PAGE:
A lot can happen in 50 years, especially in the rapidly changing field of health science.
In the year 2062, students at Howard Community College in Columbia will be able to see just how much has changed in their fields when they open a time capsule sealed Wednesday by current health science students in their brand new building.
Dozens gathered in the lobby of the school's new Health Sciences Building to commemorate a time capsule filled with the tools of their trades — tools that will likely be antiques by the time the capsule is reopened.
Among the dozens of health science items placed in the time capsule, including a textbook signed by nursing students, photos, a pedometer, Band-Aids and X-rays, some were already antiques, like two caps that were once part of a nurse's uniform.
"Fifty years ago, we wore these with much pride, and now we use them as symbols, ceremonially," said Donna Minor, director of the nursing program. "Fifty years from now, we probably won't even be talking about them."
Many things will change when it comes to health care, said Georgene Butler, division chair of health sciences and nursing professor.
"Technology is so swift," she said. "It would be my guess that most of the items in the time capsule will be very dated. ... We'll see a huge shift in the way things are done in the future. I cannot begin to imagine the amount of development that will take place to make things better, faster."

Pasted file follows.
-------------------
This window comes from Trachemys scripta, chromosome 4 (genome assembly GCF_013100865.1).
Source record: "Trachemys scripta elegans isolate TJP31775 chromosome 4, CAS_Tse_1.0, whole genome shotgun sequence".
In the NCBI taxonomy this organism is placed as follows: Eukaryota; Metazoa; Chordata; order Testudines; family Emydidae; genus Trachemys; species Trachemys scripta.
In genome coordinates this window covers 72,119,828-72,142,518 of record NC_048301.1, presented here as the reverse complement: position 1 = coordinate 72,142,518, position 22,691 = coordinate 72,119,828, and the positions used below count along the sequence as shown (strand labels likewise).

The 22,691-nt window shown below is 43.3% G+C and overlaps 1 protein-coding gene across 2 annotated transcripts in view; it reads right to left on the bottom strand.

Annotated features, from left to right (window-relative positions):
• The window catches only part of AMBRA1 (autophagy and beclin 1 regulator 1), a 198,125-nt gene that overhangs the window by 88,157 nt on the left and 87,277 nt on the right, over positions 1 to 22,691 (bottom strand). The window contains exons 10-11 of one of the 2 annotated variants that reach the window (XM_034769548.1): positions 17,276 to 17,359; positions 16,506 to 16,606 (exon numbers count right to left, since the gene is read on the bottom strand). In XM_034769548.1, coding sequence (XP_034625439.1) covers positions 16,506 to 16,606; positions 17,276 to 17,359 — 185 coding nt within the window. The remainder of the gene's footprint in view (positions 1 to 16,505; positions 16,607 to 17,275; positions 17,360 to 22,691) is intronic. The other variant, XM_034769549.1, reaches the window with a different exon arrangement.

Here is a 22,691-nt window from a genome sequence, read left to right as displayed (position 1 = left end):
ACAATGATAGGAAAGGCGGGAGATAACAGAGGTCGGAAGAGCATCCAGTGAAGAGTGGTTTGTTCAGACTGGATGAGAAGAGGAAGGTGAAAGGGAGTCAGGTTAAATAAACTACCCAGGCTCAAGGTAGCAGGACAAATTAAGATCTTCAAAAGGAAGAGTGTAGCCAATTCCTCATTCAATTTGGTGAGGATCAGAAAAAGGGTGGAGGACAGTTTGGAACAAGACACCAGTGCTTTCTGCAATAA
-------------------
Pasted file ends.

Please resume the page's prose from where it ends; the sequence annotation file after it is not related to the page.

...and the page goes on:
One thing that won't change, however, is the caring, Butler said.
"The care, and the care models, those are constant," she said. "They are the basis for all that we do. How we act on that care has changed since the beginning of time."
Ground was broken on the $50.7 million, 112,692 square-foot building in early spring 2011, and the building will open in January 2013. Currently, there are about 2,116 students taking health science courses, many of whom will be attending classes in the new, state-of-the-art building.
The new building will house the cardiovascular technology, emergency medical services, exercise science, life fitness, health care, health education, human services, nursing, nutrition, radiological technology and public health programs. The new programs of dental hygienist, medical laboratory technician, medical diagnostic sonography and physical therapist assistant will also be housed in the new building.
"To me, this represents growth," said Minor, who started working at HCC in May 2011 — when the building was a literally a hole in the ground. "For me, personally, it's exciting to be a part of this experience."
Butler said the new building is a chance to expand, and to meet the needs of the health care workers.
"We have everything in here to keep us on the cutting edge, so that we can educate as best we can," she said.Copyright © 2014, The Baltimore Sun